On 3 October 2017, the Irish High Court held that it is up to the European Court of Justice (“ECJ”) to determine whether Standard Contractual Clauses (“SCCs”) are a valid method of transferring personal data outside of the EU in compliance with privacy law.  SCCs are widely used by businesses that transfer data from the EU to the US as a means to comply with European data protection laws.  They are intended to give EU citizens the same level of privacy and protection when their data is stored in the US, as when it is stored in the EU.

The case involves an Austrian lawyer, Max Schrems, who originally filed a complaint with the Irish Data Protection Commissioner (the “Commissioner”) challenging Facebook’s use of SSCs.  Schrems brought the case following revelations in The Guardian that the US National Security Agency had direct access to data on European users of Facebook stored in the US, as originally transferred from the EU.  Schrems argued that the Commissioner should order Facebook to suspend sending data to the US, claiming that the standard clauses were not adequate to protect privacy under EU legal standards due to a lack of safeguards against US government surveillance.

The Commissioner argued that the case should be referred to the ECJ to determine whether the Commission’s decision on standard clauses is consistent with the EU Charter of Fundamental Rights. Justice Caroline Costello agreed that there were “well-founded grounds” for challenging the European Commission decision to approve SCCs as valid data transfer channels. The Irish judge held that only the ECJ has the jurisdiction to rule on the validity of a European measure.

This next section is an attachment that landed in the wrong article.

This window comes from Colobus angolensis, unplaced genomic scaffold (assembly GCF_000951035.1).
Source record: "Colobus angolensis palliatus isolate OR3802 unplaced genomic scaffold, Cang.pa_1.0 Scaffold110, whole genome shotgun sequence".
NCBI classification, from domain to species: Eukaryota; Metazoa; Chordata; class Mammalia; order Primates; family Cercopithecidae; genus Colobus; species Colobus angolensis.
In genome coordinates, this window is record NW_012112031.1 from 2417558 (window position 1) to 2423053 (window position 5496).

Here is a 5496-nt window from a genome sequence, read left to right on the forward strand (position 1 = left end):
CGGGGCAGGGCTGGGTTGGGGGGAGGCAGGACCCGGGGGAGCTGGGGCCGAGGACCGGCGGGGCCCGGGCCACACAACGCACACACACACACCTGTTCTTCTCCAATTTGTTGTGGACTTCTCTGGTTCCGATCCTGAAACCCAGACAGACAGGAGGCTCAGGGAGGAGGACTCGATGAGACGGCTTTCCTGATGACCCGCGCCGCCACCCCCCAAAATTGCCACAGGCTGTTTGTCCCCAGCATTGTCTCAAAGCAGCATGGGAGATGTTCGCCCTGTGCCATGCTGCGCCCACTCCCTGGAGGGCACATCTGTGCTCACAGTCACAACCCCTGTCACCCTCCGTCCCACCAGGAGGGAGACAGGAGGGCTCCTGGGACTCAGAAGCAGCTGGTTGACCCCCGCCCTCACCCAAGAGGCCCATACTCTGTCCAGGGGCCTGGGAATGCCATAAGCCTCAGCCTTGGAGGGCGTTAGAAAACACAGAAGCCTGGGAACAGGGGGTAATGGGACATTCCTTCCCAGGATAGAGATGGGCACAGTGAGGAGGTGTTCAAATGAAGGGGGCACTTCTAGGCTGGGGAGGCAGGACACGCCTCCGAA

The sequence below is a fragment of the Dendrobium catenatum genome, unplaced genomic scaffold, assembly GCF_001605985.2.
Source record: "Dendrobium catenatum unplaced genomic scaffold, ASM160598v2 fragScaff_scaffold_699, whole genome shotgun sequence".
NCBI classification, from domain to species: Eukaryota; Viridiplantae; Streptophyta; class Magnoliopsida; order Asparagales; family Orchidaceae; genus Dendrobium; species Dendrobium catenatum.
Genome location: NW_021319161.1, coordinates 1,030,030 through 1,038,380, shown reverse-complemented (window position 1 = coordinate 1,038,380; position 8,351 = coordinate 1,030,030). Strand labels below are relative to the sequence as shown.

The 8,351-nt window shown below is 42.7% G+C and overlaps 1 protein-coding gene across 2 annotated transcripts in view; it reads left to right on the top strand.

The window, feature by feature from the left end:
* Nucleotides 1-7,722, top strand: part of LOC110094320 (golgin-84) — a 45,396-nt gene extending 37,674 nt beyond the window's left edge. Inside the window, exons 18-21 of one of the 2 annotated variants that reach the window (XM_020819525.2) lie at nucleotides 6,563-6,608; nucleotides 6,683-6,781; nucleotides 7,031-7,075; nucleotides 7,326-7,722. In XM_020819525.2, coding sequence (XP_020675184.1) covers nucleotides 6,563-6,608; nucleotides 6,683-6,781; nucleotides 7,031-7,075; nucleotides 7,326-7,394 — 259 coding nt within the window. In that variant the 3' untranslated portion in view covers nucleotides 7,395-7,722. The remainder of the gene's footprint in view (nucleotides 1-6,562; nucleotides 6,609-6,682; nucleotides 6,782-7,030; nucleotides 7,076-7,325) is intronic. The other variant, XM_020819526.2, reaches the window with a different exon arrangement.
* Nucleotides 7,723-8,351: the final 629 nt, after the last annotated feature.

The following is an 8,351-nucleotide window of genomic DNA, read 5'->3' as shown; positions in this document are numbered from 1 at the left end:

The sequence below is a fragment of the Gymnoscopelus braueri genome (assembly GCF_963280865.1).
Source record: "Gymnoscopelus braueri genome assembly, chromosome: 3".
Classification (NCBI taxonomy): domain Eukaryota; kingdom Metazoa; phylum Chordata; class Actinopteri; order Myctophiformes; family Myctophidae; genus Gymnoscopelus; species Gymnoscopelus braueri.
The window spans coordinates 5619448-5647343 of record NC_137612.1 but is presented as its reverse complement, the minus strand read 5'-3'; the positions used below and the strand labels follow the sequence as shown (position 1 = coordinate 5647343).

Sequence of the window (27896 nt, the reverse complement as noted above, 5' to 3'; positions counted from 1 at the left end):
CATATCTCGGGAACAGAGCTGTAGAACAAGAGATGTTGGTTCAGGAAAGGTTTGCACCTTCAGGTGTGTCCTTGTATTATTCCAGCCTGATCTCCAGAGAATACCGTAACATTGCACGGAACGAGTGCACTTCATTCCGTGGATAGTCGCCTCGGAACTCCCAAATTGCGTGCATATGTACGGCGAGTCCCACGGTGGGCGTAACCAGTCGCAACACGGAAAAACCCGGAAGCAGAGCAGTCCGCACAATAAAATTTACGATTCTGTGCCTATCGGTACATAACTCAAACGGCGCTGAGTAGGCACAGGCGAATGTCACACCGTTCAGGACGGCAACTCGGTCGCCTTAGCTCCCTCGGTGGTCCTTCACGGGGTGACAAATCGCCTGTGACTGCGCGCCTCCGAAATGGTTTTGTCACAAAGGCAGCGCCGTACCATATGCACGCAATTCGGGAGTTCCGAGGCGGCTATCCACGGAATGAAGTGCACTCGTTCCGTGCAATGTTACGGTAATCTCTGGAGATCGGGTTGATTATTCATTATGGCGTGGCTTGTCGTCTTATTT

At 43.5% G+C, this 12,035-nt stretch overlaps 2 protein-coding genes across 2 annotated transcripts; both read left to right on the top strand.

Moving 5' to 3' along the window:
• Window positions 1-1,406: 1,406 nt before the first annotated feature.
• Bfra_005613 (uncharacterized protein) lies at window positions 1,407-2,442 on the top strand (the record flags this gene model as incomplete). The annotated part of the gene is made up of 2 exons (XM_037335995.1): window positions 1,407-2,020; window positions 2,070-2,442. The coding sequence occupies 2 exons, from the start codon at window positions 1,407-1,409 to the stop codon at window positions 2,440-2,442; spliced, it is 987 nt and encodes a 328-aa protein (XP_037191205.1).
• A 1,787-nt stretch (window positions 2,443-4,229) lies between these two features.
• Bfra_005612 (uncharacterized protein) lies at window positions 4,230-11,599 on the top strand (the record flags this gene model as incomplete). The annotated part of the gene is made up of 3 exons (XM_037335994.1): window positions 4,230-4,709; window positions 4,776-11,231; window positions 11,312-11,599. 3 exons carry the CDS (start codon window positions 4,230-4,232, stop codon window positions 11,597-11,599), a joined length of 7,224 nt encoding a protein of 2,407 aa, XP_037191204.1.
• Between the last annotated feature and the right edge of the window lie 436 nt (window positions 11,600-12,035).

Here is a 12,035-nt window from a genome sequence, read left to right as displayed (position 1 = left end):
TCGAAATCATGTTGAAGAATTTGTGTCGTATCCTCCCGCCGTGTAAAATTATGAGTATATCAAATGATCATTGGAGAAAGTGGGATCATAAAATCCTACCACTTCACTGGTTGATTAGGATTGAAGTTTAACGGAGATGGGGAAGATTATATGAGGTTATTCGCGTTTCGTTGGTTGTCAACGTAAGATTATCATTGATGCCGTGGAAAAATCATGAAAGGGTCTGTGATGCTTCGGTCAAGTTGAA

The case is the latest to question whether methods used by large tech firms such as Facebook, Google and Apple to transfer data outside the European Union, provide EU consumers sufficient protection from US surveillance. This case also affects other companies that store information across borders and seek to transfer it for business purposes.

Safe Harbour Scheme and Privacy Shield

Schrems also filed a complaint against Facebook that led to the downfall of the US-EU Safe Harbour scheme. The scheme previously provided a framework for approved data transfers from the EU to the US for US companies that self-certified their compliance with EU privacy principles to the US Commerce Department.  The Safe Harbour scheme was replaced by the EU-US Privacy Shield in 2016, which includes stronger privacy protections. The Privacy Shield tool, which is already utilized by about 2,500 companies, could be pulled at any moment if any developments in the US put the safety of European citizens’ data at risk.


While the case targets Facebook’s data transfers, the outcome could ultimately affect thousands of companies with business or servers across the EU that use the same transfer tools to transfer data back to the US. The decision could also have implications for trade between the EU and the US, and it could impact the privacy of millions of EU residents that are involved in daily transfers such as credit card transactions or hotel bookings.

While the ECJ is unlikely to halt transatlantic data transfers in its entirety, the Irish Court has been accused of “passing the buck” and shifting responsibility to Luxembourg. This decision will be closely watched by many businesses, as it could have significant implications for their ability to transfer personal data internationally.